DiGeorge syndrome is a rare genetic disease present at birth and is associated with recurrent infection, heart defects, and characteristic facial features (see below). People with complete DiGeorge syndrome have no thymus or parathyroid glands.

Thyroid and Parathyroid Glands

thyroid gland small image Thyroid parathyroid gland (small image)
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DiGeorge syndrome is caused by a deletion of several genes from chromosome 22. Genes are blueprints for the body's development. The material lost in the deletion is required for the normal development of the thymus and related glands.

Risk Factors

A risk factor is something that increases your chance of getting a disease or condition. Maternal diabetes is thought to increase the risk of DiGeorge syndrome.


Features of DiGeorge syndrome are present at birth and do not worsen with age. Features may include:

  • Immune deficiency leading to increased infections
  • Cleft palate
  • Heart defects
  • Failure-to-thrive
  • Small head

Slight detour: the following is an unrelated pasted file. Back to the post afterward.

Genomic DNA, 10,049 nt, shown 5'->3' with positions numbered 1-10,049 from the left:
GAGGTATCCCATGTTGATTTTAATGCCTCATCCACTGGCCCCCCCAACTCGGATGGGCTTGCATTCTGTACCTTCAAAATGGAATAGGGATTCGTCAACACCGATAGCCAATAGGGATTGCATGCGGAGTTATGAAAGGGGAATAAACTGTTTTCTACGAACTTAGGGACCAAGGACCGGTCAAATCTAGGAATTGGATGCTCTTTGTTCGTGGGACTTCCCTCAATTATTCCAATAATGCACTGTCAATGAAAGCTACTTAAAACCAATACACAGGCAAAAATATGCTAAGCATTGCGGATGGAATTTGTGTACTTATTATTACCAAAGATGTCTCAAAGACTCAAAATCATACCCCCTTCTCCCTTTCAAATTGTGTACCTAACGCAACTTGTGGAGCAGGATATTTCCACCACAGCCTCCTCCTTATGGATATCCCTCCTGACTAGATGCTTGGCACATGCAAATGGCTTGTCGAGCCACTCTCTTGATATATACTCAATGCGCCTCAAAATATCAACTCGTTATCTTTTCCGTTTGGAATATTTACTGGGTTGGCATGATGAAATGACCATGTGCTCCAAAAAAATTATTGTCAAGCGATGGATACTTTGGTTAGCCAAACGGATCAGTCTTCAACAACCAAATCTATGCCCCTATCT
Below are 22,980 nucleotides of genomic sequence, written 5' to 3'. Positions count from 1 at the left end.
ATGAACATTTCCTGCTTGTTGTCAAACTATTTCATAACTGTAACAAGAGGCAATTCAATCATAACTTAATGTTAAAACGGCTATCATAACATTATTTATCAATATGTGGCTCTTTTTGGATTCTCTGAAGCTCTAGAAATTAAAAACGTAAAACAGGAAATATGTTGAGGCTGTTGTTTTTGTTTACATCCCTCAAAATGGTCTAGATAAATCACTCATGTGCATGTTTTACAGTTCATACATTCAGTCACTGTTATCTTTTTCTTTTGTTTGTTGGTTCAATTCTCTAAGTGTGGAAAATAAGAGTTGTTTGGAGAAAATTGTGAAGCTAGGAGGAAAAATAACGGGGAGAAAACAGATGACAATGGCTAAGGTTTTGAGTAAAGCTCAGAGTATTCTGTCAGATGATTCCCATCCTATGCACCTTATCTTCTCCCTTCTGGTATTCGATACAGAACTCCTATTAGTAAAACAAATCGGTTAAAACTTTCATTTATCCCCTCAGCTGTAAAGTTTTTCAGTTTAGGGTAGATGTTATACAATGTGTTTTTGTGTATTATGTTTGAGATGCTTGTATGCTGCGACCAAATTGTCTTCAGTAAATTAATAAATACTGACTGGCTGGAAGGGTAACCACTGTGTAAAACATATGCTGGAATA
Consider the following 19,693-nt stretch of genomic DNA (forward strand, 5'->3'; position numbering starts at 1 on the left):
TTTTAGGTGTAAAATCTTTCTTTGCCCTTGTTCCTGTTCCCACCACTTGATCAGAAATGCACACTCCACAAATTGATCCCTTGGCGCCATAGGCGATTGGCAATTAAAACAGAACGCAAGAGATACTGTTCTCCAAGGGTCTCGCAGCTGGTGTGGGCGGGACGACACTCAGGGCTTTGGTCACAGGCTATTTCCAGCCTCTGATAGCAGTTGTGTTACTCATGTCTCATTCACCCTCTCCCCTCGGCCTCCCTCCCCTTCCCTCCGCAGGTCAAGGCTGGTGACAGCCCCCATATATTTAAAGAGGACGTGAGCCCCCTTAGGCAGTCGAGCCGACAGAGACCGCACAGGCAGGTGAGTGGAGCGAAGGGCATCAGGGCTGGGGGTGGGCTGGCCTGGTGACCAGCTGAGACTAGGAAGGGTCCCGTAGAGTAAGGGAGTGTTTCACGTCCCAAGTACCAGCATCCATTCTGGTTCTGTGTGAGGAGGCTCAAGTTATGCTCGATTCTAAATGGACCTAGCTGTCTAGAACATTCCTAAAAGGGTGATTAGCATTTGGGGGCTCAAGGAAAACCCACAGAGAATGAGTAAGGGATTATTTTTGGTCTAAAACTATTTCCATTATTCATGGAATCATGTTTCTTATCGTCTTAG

• Increased incidence of psychiatric disorders
  • Characteristic facial features, including elongated face, almond-shaped eyes, wide nose, small ears
  • Learning difficulties
  • Hypoparathyroidism —a disorder in which insufficient parathyroid hormone is secreted from the parathyroid glands, resulting in abnormally low levels of calcium in the blood
  • Weak muscles
  • Short height
  • Occasional abnormalities include structural brain defects, scoliosis , umbilical or inguinal hernias , kidney abnormalities, anogenital abnormalities, eye abnormalities, and thyroid problems
  • Tapered and hyperextensible fingers


Your doctor will ask about symptoms and medical history, and perform a physical exam. Other tests may include:

  • Blood tests—to rule out other conditions, detect parathyroid hormone levels, and discover immune problems
  • Genetic tests—to look for deletions in chromosome 22
  • Chest x-ray —a test that uses radiation to take pictures of structures inside the body, especially to determine if the thymus is present


Talk with your doctor about the best treatment plan. In infants, thymic tissue transplantation or bone marrow transplantation may help restore immune function, but the risks and benefits of these procedures must be carefully considered.


There is no known way to prevent DiGeorge syndrome.